Breeders Connection 2019: Nebraska Beef Industry Scholars program enhances students’ understanding of beef business
Students at the University of Nebraska-Lincoln are learning there’s more to the beef industry than breeding and feeding cattle.
University of Nebraska students who want to learn more about the beef industry can obtain a minor in the Nebraska Beef Industry Scholars program. According to Matt Spangler, who coordinates the program, the Beef Industry Scholars Program started in 2007, and graduated its first class of students in 2010. Started as a certificate program, it has become a minor.
The idea of the program is to give any student at UNL with an interest in beef cattle, particularly those in the College of Agriculture and Natural Resources, an opportunity to engage in it. “There are students from a beef production background enrolled in the program, but also plenty of students who don’t have that background,” Spangler said. “Maybe their grandparents were involved in production agriculture, but their parents weren’t. There is a variety of students with different interests and backgrounds, but they share a general interest in beef cattle production.”
Melissa Keyes Nelson enrolled in the Nebraska Beef Industry Scholars program because she had always been interested in the beef industry, and wanted to be a part of it in the future. She grew up on the family ranch in Springfield, Nebraska. “I thought it would be a good opportunity to get to know some of the leaders in the beef industry now, and in the future,” she says.
“What is unique about the program is it exposes students to the breadth of the beef industry, and some of the things students don’t necessarily associate with the beef industry,” Spangler says. “The emphasis is on emerging issues and really forcing students to debate the pros and cons of them. The emphasis is on the outside or external forces that shape the industry.”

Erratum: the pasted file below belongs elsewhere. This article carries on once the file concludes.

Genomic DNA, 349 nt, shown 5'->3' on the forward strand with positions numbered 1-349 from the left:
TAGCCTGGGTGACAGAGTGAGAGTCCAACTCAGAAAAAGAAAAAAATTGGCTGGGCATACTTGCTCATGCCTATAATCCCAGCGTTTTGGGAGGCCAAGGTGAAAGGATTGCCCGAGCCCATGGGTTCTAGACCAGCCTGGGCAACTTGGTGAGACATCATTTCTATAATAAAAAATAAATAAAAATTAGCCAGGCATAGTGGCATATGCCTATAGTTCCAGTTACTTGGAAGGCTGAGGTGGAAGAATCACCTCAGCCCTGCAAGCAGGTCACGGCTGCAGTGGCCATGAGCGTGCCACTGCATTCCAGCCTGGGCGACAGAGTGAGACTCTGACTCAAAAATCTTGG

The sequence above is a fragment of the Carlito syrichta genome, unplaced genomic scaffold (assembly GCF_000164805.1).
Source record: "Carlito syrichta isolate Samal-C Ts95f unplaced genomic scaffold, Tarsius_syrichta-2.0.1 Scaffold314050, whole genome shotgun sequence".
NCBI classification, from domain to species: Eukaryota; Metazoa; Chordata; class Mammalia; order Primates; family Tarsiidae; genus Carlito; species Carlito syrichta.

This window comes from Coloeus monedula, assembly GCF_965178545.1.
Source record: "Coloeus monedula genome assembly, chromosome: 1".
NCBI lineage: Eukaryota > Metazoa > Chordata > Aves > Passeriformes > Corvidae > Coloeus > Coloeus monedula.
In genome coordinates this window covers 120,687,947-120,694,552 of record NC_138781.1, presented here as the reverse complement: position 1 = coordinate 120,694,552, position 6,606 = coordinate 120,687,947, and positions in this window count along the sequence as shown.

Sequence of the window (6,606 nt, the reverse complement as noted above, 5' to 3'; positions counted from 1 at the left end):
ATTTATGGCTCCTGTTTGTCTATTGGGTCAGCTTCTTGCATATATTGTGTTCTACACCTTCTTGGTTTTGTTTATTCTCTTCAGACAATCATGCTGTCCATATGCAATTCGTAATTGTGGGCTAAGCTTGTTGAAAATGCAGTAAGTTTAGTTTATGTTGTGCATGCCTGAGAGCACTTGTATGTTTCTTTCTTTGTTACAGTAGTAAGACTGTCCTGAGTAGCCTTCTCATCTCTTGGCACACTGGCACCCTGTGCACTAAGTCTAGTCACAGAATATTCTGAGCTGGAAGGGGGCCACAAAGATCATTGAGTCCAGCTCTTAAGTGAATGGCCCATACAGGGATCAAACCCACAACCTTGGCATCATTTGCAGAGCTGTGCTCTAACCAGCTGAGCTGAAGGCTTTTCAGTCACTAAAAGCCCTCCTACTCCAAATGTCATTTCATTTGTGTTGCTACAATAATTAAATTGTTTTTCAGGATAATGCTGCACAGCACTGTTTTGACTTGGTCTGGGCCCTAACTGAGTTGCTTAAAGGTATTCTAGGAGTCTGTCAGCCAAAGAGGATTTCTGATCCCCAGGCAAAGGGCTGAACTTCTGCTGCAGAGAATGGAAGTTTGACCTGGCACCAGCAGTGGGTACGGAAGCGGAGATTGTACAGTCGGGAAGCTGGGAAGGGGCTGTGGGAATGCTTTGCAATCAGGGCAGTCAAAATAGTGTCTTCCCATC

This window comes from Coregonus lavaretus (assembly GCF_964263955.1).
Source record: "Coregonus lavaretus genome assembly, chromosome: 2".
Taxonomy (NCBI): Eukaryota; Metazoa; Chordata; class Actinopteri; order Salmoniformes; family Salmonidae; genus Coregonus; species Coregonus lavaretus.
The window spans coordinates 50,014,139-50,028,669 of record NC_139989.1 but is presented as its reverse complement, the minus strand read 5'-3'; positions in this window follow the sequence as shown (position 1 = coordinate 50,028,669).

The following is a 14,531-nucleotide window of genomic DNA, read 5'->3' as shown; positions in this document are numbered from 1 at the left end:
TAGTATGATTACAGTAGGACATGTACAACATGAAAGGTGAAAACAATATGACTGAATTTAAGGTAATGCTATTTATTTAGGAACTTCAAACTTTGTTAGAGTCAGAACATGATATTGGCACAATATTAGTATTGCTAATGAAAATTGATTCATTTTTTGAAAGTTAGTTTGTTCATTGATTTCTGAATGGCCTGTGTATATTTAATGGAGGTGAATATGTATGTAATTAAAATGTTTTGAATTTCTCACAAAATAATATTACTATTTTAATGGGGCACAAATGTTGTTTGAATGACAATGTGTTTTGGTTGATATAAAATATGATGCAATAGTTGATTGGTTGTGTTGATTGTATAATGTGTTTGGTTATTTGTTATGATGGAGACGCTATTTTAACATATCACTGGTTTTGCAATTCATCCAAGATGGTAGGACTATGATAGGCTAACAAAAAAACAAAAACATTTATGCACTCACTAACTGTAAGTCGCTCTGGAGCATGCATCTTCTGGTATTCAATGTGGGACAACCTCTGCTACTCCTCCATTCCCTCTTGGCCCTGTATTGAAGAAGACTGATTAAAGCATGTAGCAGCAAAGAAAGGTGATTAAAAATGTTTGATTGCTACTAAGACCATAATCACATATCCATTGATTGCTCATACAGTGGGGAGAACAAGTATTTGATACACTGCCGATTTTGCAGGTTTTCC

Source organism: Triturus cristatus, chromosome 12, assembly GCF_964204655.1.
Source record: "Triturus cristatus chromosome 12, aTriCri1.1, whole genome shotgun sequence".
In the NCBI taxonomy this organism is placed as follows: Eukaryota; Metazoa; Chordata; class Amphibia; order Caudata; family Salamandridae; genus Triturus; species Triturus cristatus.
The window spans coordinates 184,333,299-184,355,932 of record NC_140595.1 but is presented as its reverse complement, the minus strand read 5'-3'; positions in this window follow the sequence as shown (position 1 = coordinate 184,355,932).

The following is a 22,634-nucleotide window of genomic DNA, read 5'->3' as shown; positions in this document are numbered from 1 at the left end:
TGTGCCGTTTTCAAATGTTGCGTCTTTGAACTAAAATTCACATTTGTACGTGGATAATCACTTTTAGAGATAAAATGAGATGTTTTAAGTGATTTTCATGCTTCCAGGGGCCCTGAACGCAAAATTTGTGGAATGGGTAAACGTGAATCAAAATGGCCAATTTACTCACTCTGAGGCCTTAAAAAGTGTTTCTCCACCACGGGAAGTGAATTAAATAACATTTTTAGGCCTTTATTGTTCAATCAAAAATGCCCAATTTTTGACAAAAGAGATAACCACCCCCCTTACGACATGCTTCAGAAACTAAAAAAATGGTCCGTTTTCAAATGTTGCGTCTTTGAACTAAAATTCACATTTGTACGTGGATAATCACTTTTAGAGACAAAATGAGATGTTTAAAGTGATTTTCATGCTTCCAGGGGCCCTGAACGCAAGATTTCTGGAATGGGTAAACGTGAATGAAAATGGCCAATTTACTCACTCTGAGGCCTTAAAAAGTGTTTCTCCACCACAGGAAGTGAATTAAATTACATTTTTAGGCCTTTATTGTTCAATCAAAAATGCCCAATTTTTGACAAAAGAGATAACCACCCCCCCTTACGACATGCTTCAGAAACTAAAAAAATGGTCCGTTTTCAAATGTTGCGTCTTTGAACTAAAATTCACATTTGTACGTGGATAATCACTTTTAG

Dr. Brad Lubben, an assistant professor of agricultural economics at UNL, teaches the senior policy course. “We take real issues and fit theory, science and analysis to those issues. The students learn how to apply what they have learned up to that point to the real issues,” he says.
During the course curriculum, students also learn about regulations and regulatory agencies. “There is also a class that focuses on national policy, and teaching students the importance of taking part in organizations that help develop policy. All of that, coupled with peer to peer and student to industry networking, makes this program very unique,” Spangler says.
The program helps students who may enter into a career profession of narrow scope, but see how the profession is integral and ties into the industry complex. “I think that is extremely important. This program may help the students understand how large and diverse the beef industry is, while giving them a different set of lenses to look through as they pursue a career, that on the surface, may be a bit external to production agriculture,” Spangler said.